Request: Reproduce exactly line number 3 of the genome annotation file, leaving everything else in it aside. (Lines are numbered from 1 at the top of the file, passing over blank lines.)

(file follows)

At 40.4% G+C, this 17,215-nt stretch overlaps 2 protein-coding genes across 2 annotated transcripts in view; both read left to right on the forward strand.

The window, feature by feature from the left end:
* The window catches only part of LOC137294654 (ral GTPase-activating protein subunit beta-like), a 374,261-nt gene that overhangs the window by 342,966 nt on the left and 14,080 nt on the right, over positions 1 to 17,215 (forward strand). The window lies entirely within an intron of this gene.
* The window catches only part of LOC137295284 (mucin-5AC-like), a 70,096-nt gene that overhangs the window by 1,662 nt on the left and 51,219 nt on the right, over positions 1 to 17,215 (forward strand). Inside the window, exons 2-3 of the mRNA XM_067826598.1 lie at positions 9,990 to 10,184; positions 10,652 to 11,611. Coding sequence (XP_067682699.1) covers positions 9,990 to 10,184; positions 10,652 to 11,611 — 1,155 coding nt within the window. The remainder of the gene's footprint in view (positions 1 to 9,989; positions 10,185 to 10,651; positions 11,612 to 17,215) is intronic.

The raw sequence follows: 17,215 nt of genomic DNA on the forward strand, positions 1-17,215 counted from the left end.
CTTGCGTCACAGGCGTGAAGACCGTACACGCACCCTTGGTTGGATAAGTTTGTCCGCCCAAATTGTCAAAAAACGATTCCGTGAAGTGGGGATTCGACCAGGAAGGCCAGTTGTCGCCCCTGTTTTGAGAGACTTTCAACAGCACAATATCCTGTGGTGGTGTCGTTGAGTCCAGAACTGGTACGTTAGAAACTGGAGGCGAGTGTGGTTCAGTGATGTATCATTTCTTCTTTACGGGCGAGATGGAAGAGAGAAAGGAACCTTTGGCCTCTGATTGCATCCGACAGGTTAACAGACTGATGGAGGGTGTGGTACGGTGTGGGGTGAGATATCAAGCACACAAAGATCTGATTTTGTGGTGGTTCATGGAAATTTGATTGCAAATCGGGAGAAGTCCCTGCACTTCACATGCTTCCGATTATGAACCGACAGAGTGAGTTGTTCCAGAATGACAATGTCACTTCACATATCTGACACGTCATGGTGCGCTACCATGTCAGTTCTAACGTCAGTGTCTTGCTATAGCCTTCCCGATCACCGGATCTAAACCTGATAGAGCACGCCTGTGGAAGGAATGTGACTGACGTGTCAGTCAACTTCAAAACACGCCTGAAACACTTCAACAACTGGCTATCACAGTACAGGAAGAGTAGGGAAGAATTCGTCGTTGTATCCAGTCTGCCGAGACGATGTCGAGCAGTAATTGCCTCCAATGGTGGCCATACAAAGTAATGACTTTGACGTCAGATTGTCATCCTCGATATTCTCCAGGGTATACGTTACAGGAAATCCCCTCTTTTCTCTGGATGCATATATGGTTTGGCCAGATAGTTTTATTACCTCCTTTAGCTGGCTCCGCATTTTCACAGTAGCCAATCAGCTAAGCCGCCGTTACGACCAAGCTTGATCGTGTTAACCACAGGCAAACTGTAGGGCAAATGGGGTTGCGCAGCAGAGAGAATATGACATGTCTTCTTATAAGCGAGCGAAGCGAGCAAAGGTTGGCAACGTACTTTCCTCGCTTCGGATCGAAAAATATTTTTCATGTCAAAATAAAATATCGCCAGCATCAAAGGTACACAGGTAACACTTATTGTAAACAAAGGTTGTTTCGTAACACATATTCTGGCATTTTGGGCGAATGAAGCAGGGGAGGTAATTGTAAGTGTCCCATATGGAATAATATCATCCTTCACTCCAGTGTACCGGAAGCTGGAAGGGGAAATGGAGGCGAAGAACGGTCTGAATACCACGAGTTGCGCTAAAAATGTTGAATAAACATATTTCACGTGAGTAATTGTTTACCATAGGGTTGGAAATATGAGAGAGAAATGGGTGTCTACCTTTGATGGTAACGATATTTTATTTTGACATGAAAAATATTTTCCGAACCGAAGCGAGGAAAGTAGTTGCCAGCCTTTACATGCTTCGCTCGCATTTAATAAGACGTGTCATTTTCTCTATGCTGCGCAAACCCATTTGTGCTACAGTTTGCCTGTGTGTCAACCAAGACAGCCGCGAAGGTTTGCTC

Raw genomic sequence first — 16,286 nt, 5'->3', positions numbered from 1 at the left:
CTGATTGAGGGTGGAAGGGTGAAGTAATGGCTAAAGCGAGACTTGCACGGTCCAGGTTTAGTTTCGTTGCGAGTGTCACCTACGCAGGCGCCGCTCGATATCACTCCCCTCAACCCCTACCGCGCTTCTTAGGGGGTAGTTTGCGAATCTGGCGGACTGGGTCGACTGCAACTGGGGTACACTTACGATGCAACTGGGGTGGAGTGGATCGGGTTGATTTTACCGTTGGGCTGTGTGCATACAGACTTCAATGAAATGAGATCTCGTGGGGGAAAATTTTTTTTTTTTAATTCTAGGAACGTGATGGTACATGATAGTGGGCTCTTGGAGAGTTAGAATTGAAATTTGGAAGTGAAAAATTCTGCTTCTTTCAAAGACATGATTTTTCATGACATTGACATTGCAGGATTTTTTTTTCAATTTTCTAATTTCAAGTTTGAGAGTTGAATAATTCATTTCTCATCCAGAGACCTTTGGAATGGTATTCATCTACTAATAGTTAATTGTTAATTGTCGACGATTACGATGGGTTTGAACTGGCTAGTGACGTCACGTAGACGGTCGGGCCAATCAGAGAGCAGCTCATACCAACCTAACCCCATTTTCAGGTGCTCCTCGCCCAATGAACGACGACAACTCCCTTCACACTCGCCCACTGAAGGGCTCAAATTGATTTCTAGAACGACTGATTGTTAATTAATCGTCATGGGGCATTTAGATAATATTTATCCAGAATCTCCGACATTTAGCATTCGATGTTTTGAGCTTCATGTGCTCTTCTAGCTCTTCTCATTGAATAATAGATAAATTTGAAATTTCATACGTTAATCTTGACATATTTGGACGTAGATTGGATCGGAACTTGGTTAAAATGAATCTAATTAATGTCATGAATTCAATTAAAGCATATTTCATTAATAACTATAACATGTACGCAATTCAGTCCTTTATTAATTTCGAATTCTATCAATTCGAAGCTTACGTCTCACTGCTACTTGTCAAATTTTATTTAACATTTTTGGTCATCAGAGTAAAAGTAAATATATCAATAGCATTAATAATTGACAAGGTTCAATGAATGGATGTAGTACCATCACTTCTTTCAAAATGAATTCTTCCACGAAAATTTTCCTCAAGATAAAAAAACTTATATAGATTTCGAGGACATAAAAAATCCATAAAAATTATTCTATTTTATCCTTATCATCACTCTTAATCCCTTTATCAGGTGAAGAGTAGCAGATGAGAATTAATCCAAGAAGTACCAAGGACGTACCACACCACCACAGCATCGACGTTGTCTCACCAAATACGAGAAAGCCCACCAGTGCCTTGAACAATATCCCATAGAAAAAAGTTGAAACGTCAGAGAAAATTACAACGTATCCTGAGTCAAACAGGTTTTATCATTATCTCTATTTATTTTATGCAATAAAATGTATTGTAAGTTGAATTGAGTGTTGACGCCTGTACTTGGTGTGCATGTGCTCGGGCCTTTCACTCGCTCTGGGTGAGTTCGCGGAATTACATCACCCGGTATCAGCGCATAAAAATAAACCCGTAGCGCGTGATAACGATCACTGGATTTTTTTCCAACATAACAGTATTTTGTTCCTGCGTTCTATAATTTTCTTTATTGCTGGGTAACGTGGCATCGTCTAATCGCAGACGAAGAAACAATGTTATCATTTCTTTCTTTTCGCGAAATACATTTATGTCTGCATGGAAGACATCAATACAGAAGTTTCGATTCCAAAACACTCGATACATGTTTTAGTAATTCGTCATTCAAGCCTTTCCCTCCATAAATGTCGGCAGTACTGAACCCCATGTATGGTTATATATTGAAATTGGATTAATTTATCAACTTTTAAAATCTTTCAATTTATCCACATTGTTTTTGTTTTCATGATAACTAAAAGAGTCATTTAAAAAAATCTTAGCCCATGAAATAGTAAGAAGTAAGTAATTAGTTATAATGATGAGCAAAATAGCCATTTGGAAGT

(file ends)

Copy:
* The window catches only part of LOC137294654 (ral GTPase-activating protein subunit beta-like), a 374,261-nt gene that overhangs the window by 342,966 nt on the left and 14,080 nt on the right, over positions 1 to 17,215 (forward strand). The window lies entirely within an intron of this gene.